Five Reasons to Care about Haiti’s Sham Elections | CommonDreams.org. – by Bill Quigley and Nicole Phillips
*edit, April 3, 2017 – I’ve tidied up this post. Enclosing marks have been changed (asterisks switched for other characters, since I’ve been cautioned that asterisks could screw with things), a typo corrected, and I see that a link has been hijacked, which I indicate in the body of the post as well as here.
*edit, June 22, 2012 – Anthony Fenton has gone back to school and is working on other things, a book I think, and has abandoned his blog. I understand the education thing, but I don’t get why he would abandon his blog, as in it’s not there at all. It had some useful info on the Responsibility To Protect doctrine. Then again, It’s not like others are not talking about, and explaining it. So you can find info about it online. In any case, Now that links to articles and other info on Web Of Democracy won’t take you anywhere, I thought I’d throw in at least one link to an article on R2P by Fenton, found on the always useful Third World Traveler website. I put that link at the bottom of this post.
An excerpt from the above linked-to article follows:
First, Haitian elections are supposed to choose their new President, the entire House of Deputies and one-third of the country’s Senate. But election authorities have illegally excluded all the candidates from the country’s most popular political party, Fanmi Lavalas – and other progressive candidates. Lavalas, the party of former Haitian President Jean-Bertrand Aristide, has won many elections in Haiti – probably the reason it was excluded. If this were the US, this would be like holding elections just between the Tea Party and the GOP – and excluding all others. Few Haitians will respect the outcome of these elections.
My online, typo-corrected, response to the top of page linked-to article follows. I activated the link to Fenton’s article for your convenience:
Without legitimate leaders Haitians won’t fix any problems? You have fake democracy, and real corporatocracy, everywhere. It’s not that things don’t get done. The wrong things get done, as is the wish of the exploitative ruling classes and their partners in the private sector.
And here’s a question: Why aren’t progressives – with loud voices – clamouring for the UN chief’s head while it’s blue [helmets] are acting as enforcers for Haiti’s elites and their foreign partners? This is what I find most astonishing in all this reportage about UN blue [helmets] murdering people.
The NGO system isn’t just broken. It’s corrupt. But when not every NGO is corrupt, I understand that you might not want to dismiss the efforts of good NGOs by painting all NGOs as corrupt. Regardless, You need to look at how ‘few’ NGOs are doing good work. Are a majority of them corrupt? I don’t know. But I’ve read enough about so many of them being a part of the problem (such as recounted in a book I recently read titled “A Game As Old As Empire” and another book I’m reading at present, by Peter Hallward, titled “Damming The Flood,” which is about the rape of Haiti by imperial powers), that it doesn’t seem to me that a majority of them are any good. You don’t want to fix something corrupt, Do you? Or do you?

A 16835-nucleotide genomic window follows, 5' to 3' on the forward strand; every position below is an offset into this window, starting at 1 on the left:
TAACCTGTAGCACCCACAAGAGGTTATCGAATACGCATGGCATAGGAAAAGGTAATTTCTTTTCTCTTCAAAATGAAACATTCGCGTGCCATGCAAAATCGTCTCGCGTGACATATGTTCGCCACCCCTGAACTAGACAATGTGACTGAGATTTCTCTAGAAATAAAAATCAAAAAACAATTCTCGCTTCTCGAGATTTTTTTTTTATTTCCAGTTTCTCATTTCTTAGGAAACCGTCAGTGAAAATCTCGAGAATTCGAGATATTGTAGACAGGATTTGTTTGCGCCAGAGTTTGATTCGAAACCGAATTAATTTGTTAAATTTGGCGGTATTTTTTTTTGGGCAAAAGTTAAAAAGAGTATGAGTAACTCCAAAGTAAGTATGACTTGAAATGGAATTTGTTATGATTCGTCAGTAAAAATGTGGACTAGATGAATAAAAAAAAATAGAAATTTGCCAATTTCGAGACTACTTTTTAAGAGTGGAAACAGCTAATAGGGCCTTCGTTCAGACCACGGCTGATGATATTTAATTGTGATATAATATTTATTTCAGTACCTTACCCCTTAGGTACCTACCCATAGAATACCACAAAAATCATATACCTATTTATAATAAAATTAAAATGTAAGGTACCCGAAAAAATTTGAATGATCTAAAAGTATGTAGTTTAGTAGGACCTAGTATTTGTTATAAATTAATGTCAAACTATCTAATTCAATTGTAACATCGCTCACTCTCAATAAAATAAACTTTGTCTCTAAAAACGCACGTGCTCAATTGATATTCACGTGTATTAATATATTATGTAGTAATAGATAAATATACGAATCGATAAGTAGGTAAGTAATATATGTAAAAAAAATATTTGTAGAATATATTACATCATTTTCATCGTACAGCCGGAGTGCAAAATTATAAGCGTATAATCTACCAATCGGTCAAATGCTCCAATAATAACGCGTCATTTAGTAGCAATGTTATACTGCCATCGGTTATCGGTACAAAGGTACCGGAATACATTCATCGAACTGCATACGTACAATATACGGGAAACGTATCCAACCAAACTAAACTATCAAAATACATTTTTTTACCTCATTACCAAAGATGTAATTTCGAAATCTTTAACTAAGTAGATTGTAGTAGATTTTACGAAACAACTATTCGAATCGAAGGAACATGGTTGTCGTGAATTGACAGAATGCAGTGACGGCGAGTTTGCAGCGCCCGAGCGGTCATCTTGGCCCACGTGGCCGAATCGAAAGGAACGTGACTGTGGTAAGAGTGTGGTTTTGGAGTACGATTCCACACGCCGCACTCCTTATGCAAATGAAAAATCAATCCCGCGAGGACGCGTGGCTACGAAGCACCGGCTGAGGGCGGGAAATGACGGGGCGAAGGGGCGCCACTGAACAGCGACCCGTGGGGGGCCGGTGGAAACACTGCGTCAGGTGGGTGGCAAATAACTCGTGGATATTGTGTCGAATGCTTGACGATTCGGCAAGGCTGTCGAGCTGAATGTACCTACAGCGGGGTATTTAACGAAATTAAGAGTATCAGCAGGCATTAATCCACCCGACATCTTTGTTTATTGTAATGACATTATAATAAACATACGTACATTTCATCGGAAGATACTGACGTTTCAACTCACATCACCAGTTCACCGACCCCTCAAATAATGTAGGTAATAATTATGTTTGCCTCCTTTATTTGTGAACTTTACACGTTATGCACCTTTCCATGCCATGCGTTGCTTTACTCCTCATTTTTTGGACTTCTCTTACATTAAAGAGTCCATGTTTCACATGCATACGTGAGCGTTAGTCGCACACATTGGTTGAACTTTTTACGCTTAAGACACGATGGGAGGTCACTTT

You get trouble when you go that route. When you go along with special interests who need to ‘manage’ the people, including their activists, then you get things like the solution to the Republican Part[y], namely the Democratic Party, and the solution to George W. Bush, namely Barack Obama, who is presiding over great destruction and evil in the world and fuelling many fine, hand-wringing, disappointment-filled articles and statements by well meaning allies of victims.
Yes, The bad guys should do the right thing. And I should win the lottery.
Here’s Anthony Fenton’s latest blog entry about NGOs and related stuff:
*edit: The link is broken. Therefore, I’m going to give you this. I am pretty sure that this was the link target. I failed to provide a useful identifier, such as the article or blog post title and so have to guess here. Sorry.
link: “Foundations & Anthropology and the ‘NGO incursion into geopolitical affairs'” [hijacked link; article may be cached but I don’t have the skill to dig out]
There’s enough information flying around out there about corrupt NGOs. Fenton, with Yves Engler, has also written about Haiti. His book is title “Canada In Haiti.” And his website has a section on the corporatocracy’s ‘democracy enhancement’ programs and their legalistic tool, ‘the responsibility to protect’ doctrine, also known as R2P.
Also, Check out Eva Golinger’s (author of The Chavez Code, which I’ve yet to read) blog, ‘Postcards From The Revolution’: http://www.chavezcode.com/
Check out Stephen Lendman’s article titled “UN Peacekeeping Paramilitarism [In Haiti],” found on the Third World Traveler website.
“Haiti And The Dangers Of Responsibility To Protect (R2P),” by Anthony Fenton